Directory: /shares/nfs
Directory: /shares/cifs
Sharename: usershare

File Server File Server


17 2012 IBM Corporation
Advanced Technical Support, Americas

File shares and TCP/IP address failover


NFS is state-less
Upon TCP/IP address failover NFS client experiences a short interruption
I/O continues when TCP/IP connection is available, no re-connection required
Even though NFS v4 is state-full, durable file handles eliminate the need for a re-
connection
CIFS is state-full
Upon TCP/IP address failover CIFS client looses connection
File share must be reconnected (mounted) before I/O can continue
Additional tools can be used to automate reconnection (e.g. DFS)

NFS Client connected to module 2 CIFS client

I/O continues Requires reconnect!

Module 1:
10.10.10.1
10.10.10.2
X
Module 2:
10.10.10.2

Clustered File Server with two file modules

18 2012 IBM Corporation


Advanced Technical Support, Americas

Network services
Network Time Protocol (NTP) is used to synchronize the time
between components (File Server, directory server)
Very important for authentication services with kerberos and clustered
NAS
Domain Name Service (DNS) is used to resolve names and IP
addresses
Required for active directory authentication
DNS round robin can be used for load balancing
DNS round robin sequentially selects IP addresses

Client 1 Client 2 DNS server


File Server.storage.com
10.10.10.1
10.10.10.2
Module 1:
10.10.10.3
10.10.10.1 Module 2:
10.10.10.4
10.10.10.3 10.10.10.2
10.10.10.4
File Server.storage.com
19 2012 IBM Corporation
Advanced Technical Support, Americas

Multipathing Solutions for NAS


Link Aggregation
Relies on the Transmission Control Protocol/Internet Protocol
(TCP/IP) level integration
Handled at either the switch port level or at the network layer of the Open 2 GbE
Systems Interconnection (OSI) model
1 GbE 1 GbE
OSI layer 3
Commonly Known As: Bonding, Teaming or Trunking
Logically bonds multiple network paths into a single path
effectively increasing the bandwidth and providing redundant
physical connections in the case of a failure
1 GbE 1 GbE
Uses round-robin scheduling, or is based on hash values
computed from fields in the packet header, or a combination
of these two methods 2 GbE

Network load is balanced across all links unless active/passive


mode is chosen

20 2012 IBM Corporation


Advanced Technical Support, Americas

Authentication
Authentication validates a resource whether it is who it claims to be
A resource can be a computer, user, or group
Authentication can be done local within the file server
Local authentication of users requires the user to be configured in the file
server
This does not scale is not manageable because every user must be configured in
every file server
Only works in small environments
Authentication can be done remote with a User
Directory
directory server server
3. Grant
Directory server contains names, profile information, access
and machine addresses of every user and resource
on the network
It is used to manage user accounts and network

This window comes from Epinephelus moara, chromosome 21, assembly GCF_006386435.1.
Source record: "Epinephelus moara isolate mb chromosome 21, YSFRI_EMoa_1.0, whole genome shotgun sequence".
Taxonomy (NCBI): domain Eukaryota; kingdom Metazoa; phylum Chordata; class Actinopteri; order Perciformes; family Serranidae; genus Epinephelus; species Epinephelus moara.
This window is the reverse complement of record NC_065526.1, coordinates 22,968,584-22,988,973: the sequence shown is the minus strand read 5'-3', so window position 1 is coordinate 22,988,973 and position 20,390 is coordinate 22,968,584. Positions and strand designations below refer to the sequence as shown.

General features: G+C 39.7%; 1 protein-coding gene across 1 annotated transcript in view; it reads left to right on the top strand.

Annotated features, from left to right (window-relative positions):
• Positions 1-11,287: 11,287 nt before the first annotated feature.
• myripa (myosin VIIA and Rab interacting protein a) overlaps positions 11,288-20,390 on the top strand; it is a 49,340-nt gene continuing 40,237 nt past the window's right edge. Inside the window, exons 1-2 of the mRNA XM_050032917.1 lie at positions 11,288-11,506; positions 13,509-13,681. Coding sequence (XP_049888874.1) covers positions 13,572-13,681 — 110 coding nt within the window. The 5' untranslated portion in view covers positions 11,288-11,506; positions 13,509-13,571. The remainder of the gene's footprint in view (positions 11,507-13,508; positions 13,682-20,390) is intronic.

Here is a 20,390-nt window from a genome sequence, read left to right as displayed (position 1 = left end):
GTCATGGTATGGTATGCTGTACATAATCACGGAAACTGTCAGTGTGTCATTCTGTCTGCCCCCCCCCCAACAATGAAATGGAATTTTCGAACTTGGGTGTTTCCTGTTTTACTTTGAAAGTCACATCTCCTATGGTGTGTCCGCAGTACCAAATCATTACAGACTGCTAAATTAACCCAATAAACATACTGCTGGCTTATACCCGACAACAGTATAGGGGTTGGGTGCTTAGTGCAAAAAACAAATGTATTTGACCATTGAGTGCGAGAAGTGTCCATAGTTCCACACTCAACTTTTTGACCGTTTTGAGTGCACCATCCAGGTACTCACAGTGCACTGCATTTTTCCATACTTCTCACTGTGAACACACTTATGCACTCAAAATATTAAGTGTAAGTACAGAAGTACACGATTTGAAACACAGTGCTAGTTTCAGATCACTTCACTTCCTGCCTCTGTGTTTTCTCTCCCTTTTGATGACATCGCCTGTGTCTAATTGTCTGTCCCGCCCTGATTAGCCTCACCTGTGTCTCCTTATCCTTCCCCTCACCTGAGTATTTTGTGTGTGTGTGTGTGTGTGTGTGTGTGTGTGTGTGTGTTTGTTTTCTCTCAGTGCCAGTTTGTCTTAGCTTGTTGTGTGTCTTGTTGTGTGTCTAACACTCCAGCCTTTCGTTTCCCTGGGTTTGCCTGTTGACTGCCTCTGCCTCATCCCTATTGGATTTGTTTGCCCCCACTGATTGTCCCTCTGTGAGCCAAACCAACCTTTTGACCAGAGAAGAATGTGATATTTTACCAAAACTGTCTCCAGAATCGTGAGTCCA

permissions
1. Connect 2.Validate
with
Upon user access the file server validates user credentials
user
credentials with the directory server
NAS file server
Directory servers are Active Directory, LDAP, etc.
21 2012 IBM Corporation
Advanced Technical Support, Americas

Authentication processing

Authentication
2. verify Auth. Request
Clients 1. User Auth. Request
Server
w/o Kerberos 4. Response 3. Response

file server

3. Kerberos Ticket

4. Response

Clients
with Kerberos
with
1. User Auth. Request

Kerberos
2. Granted Kerberos Ticket

KDC

22 2012 IBM Corporation


Advanced Technical Support, Americas

Authentication by protocol
Authentication for NFS is based on host names or IP addresses
Allowed host-names are typically configured on a per-share basis
Network Information Service (NIS) can be used to group host-names
Allows single point of maintenance for host-groups
NFS also supports user authentication via Kerberos

Authentication for CIFS is based on Security Identification (SID)


Each resource within a domain has a unique SID Server

SIDs are known to the directory server


Client
Authentication process validates SID with directory server
Directory

23 2012 IBM Corporation


Advanced Technical Support, Americas

Authorization
Upon file access the file server matches user credentials
against file-ACL and validates the level of access for the
user
ACLs can be inherited from parent folders

Authorization takes place after authentication


Authorization validates access permissions of user/group to directories/files
Each shared file and directory has access permission
Access permissions are also called Access Control Lists (ACL)
In Unix (NFS) access permissions are simple: r-w-x for owner, group, others
User: MIA
Name ACL Owner Group
Group: Users
Myfile.txt rwx r-- --- MIA root

In Windows the ACLs are more complex


One user can be in multiple groups Share
ACLs include change, append and attribute operation permissions

24 2012 IBM Corporation


Advanced Technical Support, Americas